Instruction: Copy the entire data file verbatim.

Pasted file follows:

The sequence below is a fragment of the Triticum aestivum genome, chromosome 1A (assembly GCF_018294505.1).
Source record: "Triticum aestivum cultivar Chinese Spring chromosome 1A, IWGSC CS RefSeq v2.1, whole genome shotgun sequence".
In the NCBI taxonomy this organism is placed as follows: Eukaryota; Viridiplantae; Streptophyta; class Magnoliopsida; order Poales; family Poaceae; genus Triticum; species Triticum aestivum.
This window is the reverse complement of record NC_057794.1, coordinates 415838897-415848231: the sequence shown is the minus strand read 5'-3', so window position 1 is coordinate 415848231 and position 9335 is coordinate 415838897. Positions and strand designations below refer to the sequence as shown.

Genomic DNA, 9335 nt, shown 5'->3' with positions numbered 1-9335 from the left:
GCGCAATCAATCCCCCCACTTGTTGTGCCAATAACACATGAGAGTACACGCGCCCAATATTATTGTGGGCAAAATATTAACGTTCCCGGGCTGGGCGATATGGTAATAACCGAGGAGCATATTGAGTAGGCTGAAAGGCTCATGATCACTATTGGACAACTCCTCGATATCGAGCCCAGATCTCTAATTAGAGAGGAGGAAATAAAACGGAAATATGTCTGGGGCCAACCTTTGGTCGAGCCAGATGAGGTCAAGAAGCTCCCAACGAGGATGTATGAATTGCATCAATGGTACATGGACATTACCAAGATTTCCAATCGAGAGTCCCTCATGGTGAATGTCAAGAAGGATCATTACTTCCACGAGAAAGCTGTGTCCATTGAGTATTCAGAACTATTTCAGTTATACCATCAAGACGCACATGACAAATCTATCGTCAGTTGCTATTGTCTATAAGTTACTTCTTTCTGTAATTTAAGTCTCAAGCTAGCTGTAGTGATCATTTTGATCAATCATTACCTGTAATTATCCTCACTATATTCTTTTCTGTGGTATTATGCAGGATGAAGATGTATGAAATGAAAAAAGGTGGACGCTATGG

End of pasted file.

The sequence below is a fragment of the Triticum aestivum genome, chromosome 1A (assembly GCF_018294505.1).
Source record: "Triticum aestivum cultivar Chinese Spring chromosome 1A, IWGSC CS RefSeq v2.1, whole genome shotgun sequence".
In the NCBI taxonomy this organism is placed as follows: Eukaryota; Viridiplantae; Streptophyta; class Magnoliopsida; order Poales; family Poaceae; genus Triticum; species Triticum aestivum.
This window is the reverse complement of record NC_057794.1, coordinates 415838897-415848231: the sequence shown is the minus strand read 5'-3', so window position 1 is coordinate 415848231 and position 9335 is coordinate 415838897. Positions and strand designations below refer to the sequence as shown.

Genomic DNA, 9335 nt, shown 5'->3' with positions numbered 1-9335 from the left:
GCGCAATCAATCCCCCCACTTGTTGTGCCAATAACACATGAGAGTACACGCGCCCAATATTATTGTGGGCAAAATATTAACGTTCCCGGGCTGGGCGATATGGTAATAACCGAGGAGCATATTGAGTAGGCTGAAAGGCTCATGATCACTATTGGACAACTCCTCGATATCGAGCCCAGATCTCTAATTAGAGAGGAGGAAATAAAACGGAAATATGTCTGGGGCCAACCTTTGGTCGAGCCAGATGAGGTCAAGAAGCTCCCAACGAGGATGTATGAATTGCATCAATGGTACATGGACATTACCAAGATTTCCAATCGAGAGTCCCTCATGGTGAATGTCAAGAAGGATCATTACTTCCACGAGAAAGCTGTGTCCATTGAGTATTCAGAACTATTTCAGTTATACCATCAAGACGCACATGACAAATCTATCGTCAGTTGCTATTGTCTATAAGTTACTTCTTTCTGTAATTTAAGTCTCAAGCTAGCTGTAGTGATCATTTTGATCAATCATTACCTGTAATTATCCTCACTATATTCTTTTCTGTGGTATTATGCAGGATGAAGATGTATGAAATGAAAAAAGGTGGACGCTATGG